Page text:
The Norman Transcript

August 16, 2013

This is the summer of the grasshopper and fruit gnat

The Norman Transcript

NORMAN — If you have walked through a patch of grass no larger than the size of a scarf, you probably have disturbed a bevy of grasshoppers ranging in size from nymphs to full-grown 3-inch and longer with majestically sculptured jointed legs that launch them into instant flight with their aero-dynamic wings fully extended. If you look closely at their large compound bulging eyes, sleek bodies, powerful wings, etc., you must respect the process of evolution that has produced such a unique animal.

Robins and other yard birds seem to have put off breeding and laying their eggs later than usual this year. I noticed that the front and backyard robins are just now catching grasshoppers to feed to their young. Brown thrushes taught their fledglings to fly by using the stockade fence as landing and takeoff spots. Cardinals built their nests in several evergreen holly plants in the backyard.

I throw songbird seed on the ground in the backyard so I can watch the antics of the different birds who feed there. Sparrows, of course, outnumber cardinals, thrushes, goldfinches, house wrens, etc., vying for their fair share of grain.

Gnats are another of evolution’s success stories; they’re driving me crazy. Swarms of them slip into any tiny crack in tomatoes, bananas and any other fruit not placed in the refrigerator. Gnats are very difficult to deal with, since they are so small they can enter most any screen designed to keep insects out. These tiny beasties are very hard to kill because they sense air movement and have fled before the flyswatter smashes them. Still, I refuse to use insecticides because they cause more harm to the environmen.; Gnats have a place in the scheme of Mother Nature; they help clean the environment by speeding up the decay of decomposing matter.

Enough complaining about things I have little or no control of. How about this awesome August weather? Last night after 9, I sat on the front porch in the dark feeling the cool breeze and breathing the moist air while being serenaded by a multitude of cicadas sending out their message that they were available and willing for company.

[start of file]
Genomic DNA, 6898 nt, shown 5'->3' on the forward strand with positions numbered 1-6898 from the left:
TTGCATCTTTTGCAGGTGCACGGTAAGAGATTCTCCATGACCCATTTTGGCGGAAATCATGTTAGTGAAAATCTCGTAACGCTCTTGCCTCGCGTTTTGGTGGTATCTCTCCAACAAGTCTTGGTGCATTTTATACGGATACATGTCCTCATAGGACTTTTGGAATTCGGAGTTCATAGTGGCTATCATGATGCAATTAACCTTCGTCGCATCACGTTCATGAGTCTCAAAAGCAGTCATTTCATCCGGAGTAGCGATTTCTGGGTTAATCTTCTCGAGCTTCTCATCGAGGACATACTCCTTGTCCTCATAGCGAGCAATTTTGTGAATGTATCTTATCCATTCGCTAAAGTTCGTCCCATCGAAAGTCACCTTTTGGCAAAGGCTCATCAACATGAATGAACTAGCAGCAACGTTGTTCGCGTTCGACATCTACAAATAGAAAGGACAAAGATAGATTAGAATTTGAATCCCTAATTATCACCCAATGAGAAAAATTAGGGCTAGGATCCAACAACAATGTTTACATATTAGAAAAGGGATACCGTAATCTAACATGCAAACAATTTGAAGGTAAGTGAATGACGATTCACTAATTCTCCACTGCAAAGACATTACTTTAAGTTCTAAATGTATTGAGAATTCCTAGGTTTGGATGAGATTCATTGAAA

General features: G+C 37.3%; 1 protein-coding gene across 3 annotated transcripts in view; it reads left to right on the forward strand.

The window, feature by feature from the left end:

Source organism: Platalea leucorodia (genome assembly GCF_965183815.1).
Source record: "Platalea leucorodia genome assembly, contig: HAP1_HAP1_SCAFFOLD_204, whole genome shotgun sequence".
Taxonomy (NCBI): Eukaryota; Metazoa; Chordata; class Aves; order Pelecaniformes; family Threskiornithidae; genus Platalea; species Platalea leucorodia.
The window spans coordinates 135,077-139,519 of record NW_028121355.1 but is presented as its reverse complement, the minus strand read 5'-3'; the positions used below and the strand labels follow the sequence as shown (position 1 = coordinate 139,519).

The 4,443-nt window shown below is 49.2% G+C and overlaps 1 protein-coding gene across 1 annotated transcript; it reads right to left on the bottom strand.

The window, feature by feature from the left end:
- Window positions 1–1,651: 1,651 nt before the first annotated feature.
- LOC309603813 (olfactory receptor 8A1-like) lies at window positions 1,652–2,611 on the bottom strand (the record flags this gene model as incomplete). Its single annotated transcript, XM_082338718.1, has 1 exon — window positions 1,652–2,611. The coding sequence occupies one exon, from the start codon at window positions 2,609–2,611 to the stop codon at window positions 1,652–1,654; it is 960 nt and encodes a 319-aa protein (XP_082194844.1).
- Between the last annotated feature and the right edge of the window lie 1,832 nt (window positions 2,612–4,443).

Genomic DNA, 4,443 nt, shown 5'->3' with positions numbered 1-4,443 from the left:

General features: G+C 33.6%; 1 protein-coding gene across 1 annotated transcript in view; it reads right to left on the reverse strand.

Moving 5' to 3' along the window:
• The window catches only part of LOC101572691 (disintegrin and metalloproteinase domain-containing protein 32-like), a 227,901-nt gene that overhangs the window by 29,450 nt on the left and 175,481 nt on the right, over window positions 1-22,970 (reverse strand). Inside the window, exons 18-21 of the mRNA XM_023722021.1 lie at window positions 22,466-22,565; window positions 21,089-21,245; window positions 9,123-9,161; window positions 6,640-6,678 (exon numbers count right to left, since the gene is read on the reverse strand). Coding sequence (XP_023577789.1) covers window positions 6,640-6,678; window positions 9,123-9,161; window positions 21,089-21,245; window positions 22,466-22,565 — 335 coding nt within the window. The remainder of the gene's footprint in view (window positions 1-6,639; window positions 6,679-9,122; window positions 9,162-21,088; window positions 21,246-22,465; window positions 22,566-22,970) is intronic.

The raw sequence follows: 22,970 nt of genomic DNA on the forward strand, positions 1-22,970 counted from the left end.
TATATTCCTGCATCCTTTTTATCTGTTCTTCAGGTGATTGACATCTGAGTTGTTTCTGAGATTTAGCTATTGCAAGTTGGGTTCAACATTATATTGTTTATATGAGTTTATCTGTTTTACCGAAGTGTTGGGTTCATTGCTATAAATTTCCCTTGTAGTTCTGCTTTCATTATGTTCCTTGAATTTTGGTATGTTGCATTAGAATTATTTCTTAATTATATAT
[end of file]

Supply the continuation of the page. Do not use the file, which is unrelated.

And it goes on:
My tomato crop, except for the massive production of a small, round tomato and cigar-shaped variety that have produced more fruit than I can possibly use, naturally I’m sharing with relatives and friends. The Cherokee Purple — my favorite tomato — produced an early crop, then the heat and spider mites took their toll; however, with the cool nights, they are beginning to put on a few more fruit.

Toward the end of August through October, greens such as collards, mustard and turnips may be planted. Wait until October or November to plant lettuce unless you have a semi-sunny space such as dappled shade in which to sow seed. Last year, I was gathering lettuce and mustard throughout the mild winter and spring. The seed were sown in the shade of an outbuilding where I had been burying vegetable scraps from the kitchen.

Most of us have such busy lives that we need some easy-care ornamentals to spice up the yard and garden during the hot days of summer. Most of us are enticed by blooms, but grasses come in so many different forms, colors and heights that can be used as background or specimen plants.

Pennisetum x advena (“Fireworks”) is a perennial fountain grass that, when grown to maturity, is tall and lovely; as the season progresses it shoots up with feathery plums and is great for a hot spot in the garden if watered well.

Annuals with bright colors such as coleus will enliven a boring border or can be placed with Sedum reflexum or other varieties. There are many from which to choose.

Betty Culpepper can be reached at for comments questions or ideas for future columns.